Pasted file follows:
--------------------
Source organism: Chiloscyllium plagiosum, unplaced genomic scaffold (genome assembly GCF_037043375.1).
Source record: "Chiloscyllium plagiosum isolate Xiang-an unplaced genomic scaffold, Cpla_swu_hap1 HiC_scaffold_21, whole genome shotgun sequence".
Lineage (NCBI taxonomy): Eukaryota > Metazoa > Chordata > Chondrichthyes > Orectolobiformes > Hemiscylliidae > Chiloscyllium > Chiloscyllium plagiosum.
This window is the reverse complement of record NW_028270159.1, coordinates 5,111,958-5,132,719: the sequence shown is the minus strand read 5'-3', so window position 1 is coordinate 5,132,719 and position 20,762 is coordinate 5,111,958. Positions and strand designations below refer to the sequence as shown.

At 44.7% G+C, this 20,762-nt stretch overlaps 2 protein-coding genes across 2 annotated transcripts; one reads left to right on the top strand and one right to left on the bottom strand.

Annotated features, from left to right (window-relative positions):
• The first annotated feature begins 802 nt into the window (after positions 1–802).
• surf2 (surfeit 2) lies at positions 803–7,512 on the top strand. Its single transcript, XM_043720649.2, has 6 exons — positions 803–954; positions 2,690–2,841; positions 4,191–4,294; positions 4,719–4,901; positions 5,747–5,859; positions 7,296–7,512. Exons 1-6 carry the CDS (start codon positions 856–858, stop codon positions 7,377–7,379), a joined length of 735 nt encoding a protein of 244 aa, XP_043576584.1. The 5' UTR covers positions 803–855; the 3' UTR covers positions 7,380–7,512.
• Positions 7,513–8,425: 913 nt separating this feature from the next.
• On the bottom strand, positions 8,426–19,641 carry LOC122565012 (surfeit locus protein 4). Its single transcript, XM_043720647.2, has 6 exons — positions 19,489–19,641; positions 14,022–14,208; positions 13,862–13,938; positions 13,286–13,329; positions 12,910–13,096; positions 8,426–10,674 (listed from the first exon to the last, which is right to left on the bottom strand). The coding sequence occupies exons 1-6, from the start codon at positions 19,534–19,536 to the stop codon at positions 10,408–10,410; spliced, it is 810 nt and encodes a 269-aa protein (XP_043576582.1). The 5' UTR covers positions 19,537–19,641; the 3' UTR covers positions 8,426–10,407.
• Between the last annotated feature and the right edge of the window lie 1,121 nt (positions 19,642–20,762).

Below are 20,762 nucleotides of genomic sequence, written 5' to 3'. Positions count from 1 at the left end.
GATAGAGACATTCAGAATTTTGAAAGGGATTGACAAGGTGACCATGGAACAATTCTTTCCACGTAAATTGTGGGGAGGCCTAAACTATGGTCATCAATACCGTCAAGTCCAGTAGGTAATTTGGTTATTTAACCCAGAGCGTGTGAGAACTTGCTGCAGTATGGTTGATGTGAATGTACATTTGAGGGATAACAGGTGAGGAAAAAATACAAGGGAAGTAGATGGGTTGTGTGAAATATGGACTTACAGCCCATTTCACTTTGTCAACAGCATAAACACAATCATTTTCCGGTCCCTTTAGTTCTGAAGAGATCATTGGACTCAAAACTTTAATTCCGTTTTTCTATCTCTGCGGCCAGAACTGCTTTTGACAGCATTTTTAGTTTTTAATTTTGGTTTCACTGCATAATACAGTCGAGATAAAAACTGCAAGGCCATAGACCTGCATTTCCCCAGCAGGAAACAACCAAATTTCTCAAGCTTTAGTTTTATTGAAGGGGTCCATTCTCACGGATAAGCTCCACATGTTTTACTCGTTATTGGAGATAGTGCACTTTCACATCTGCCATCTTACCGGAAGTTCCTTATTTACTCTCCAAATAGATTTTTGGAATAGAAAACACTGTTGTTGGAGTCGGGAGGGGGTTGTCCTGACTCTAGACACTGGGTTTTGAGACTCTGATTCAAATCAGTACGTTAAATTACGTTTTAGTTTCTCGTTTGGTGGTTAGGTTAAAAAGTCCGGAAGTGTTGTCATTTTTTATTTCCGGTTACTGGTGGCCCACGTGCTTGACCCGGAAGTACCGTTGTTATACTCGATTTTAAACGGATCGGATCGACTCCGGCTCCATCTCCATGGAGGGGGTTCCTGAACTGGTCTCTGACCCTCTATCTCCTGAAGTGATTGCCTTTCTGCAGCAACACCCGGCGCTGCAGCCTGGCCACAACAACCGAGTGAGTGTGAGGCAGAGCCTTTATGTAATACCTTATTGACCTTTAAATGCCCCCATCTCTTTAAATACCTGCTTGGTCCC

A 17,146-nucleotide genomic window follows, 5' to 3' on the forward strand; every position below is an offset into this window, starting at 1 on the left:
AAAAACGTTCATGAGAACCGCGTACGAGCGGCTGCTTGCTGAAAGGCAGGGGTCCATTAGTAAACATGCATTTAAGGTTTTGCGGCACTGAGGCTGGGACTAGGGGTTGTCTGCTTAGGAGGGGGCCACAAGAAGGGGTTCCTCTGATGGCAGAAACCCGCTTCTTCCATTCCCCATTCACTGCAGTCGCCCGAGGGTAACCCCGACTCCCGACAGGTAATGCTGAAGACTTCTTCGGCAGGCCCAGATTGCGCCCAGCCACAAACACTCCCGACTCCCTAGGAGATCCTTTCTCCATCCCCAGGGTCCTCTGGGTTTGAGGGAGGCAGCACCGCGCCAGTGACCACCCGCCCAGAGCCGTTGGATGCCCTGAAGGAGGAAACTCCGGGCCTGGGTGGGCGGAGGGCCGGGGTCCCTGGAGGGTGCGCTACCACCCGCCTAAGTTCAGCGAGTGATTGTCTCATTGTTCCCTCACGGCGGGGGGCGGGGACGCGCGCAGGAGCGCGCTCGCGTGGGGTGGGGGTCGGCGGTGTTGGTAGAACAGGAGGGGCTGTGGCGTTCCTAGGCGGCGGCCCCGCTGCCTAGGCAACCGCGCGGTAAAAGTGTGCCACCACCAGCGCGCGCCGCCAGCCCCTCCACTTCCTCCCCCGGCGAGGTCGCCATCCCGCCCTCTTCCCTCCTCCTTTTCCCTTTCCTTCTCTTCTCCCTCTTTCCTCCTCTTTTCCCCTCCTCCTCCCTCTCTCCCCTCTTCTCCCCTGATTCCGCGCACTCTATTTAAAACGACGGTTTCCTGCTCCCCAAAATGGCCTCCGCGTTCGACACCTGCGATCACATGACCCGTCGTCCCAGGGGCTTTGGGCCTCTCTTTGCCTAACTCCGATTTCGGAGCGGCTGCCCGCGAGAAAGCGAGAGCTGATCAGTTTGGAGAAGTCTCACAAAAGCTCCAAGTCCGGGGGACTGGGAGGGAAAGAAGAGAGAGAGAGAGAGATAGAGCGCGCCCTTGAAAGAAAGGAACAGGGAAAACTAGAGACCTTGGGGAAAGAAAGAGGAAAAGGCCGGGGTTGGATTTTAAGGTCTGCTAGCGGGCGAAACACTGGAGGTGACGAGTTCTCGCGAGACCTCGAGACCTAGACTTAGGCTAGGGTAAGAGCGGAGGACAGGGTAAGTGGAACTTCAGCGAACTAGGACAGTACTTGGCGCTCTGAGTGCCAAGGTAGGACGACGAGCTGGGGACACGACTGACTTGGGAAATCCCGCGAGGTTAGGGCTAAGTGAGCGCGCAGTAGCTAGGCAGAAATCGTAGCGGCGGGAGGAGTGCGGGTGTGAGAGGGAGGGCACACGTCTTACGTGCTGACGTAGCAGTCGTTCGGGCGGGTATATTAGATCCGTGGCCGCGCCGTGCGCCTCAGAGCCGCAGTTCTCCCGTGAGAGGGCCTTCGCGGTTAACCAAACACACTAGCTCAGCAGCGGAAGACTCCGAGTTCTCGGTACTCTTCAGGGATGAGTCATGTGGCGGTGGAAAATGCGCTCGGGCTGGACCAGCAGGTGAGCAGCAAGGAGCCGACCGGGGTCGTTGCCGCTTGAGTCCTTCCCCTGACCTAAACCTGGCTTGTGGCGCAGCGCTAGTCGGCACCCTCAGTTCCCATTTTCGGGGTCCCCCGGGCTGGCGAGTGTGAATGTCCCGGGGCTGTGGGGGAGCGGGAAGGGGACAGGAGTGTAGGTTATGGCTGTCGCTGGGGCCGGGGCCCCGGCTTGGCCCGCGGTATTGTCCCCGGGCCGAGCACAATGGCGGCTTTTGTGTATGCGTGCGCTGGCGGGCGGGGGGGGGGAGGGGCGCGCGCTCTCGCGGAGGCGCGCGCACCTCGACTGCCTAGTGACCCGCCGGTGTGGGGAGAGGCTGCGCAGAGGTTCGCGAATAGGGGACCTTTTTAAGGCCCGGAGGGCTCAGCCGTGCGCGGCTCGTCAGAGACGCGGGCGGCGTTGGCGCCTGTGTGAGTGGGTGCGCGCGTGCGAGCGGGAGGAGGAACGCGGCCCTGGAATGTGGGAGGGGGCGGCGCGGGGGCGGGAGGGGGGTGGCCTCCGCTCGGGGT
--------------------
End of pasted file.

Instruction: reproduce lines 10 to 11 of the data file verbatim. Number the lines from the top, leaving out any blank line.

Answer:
• On the bottom strand, positions 8,426–19,641 carry LOC122565012 (surfeit locus protein 4). Its single transcript, XM_043720647.2, has 6 exons — positions 19,489–19,641; positions 14,022–14,208; positions 13,862–13,938; positions 13,286–13,329; positions 12,910–13,096; positions 8,426–10,674 (listed from the first exon to the last, which is right to left on the bottom strand). The coding sequence occupies exons 1-6, from the start codon at positions 19,534–19,536 to the stop codon at positions 10,408–10,410; spliced, it is 810 nt and encodes a 269-aa protein (XP_043576582.1). The 5' UTR covers positions 19,537–19,641; the 3' UTR covers positions 8,426–10,407.
• Between the last annotated feature and the right edge of the window lie 1,121 nt (positions 19,642–20,762).